Not Your Mother's Slow Cooker Cookbook - Book Review
I love this book! I recently purchased several cookbooks on slow cooking for use in a class I was teaching.
Not Your Mother’s Slow Cooker Cookbook by Beth Hensperger and Julie Kaufmann was my favorite on the subject for many reasons.
I like cookbooks that are organized so that I can find what I’m looking for fast. This book has good organized chapters and a terrific index which makes it possible for me to find whatever I’m looking for in just a few seconds.
I like the variety of recipes contained in this book, over 350 of them, for both the traditional dishes we have always cooked in our slow cookers like soups, stews, chilies, and pot roasts, and also for dishes that I hadn't thought of cooking in a slow cooker like desserts, jams, sauces, and casseroles. Actually, the thing that caught my eye and was one of the main reasons for buying this book was a chapter with instructions on cooking polenta, risotto, grits, rice, and other grains. Once I had prepared polenta in my slow cooker according to the directions in this book, I was hooked! I will never again have to stand over a hot stove stirring polenta for 40 minutes or more; nor will I ever have to stir my risotto or grits either!
I have many cookbooks in my library that are disappointing just because they read like a laundry list of recipes; there are no comments such as what to serve the dish with, or helpful hints, or little blurbs on how the recipe came about. The comments preceding a recipe help me as the reader get a glimpse of the author’s reasons for putting the particular recipe in the book, or a description on the recipe such as “this is a hearty thick soup, perfect for a cool evening,” or what to serve the dish with. Those comments make the book readable for those of us who enjoy reading cookbooks like novels, and help those who hate to cook decide if a recipe is suitable for their particular purpose. This book has comments preceding every recipe which are very helpful.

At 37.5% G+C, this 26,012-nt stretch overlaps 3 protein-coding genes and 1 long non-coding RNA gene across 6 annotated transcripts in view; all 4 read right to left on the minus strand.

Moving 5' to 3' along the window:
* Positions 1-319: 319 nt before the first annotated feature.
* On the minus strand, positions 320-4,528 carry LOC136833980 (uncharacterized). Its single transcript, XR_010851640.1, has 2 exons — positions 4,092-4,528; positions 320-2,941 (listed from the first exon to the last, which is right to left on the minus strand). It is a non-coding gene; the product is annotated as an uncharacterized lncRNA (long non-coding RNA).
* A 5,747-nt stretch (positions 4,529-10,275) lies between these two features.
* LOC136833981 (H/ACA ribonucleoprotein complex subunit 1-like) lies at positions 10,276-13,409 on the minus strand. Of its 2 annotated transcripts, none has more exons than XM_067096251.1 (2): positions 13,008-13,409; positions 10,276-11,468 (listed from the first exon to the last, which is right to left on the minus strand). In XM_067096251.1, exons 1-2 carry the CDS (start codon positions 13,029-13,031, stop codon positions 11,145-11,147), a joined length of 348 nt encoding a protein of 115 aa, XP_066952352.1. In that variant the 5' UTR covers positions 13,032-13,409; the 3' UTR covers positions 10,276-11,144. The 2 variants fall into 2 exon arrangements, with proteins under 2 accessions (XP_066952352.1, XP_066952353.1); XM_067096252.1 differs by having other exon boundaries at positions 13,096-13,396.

I think this book is an excellent choice for cooks of all skill levels. It contains all of the preliminary information a cook needs to begin slow cooking, even for someone who hasn’t done it before. It discusses what slow cooking actually is, cooking times, temperatures, cooking at high altitudes, safety, adapting regular recipes to a slow cooker, and numerous other helpful subjects. This book also has conversion charts and it even has a page that lists the manufacturers of slow cookers and their web sites.
The one drawback that I can see for this book is that there are no pictures. Many of us are visual cooks and would like to see what a dish is supposed to look like. That isn’t possible with this book, and is the only thing that would prevent me from purchasing several copies for wedding and shower gifts; I feel like gift books are better if they have pictures. I do plan however, to purchase three more copies to give to my daughters; the recipes in this book are so easy and good it may help them avoid stopping for fast food so often and improve the nutrition and health of my grandchildren!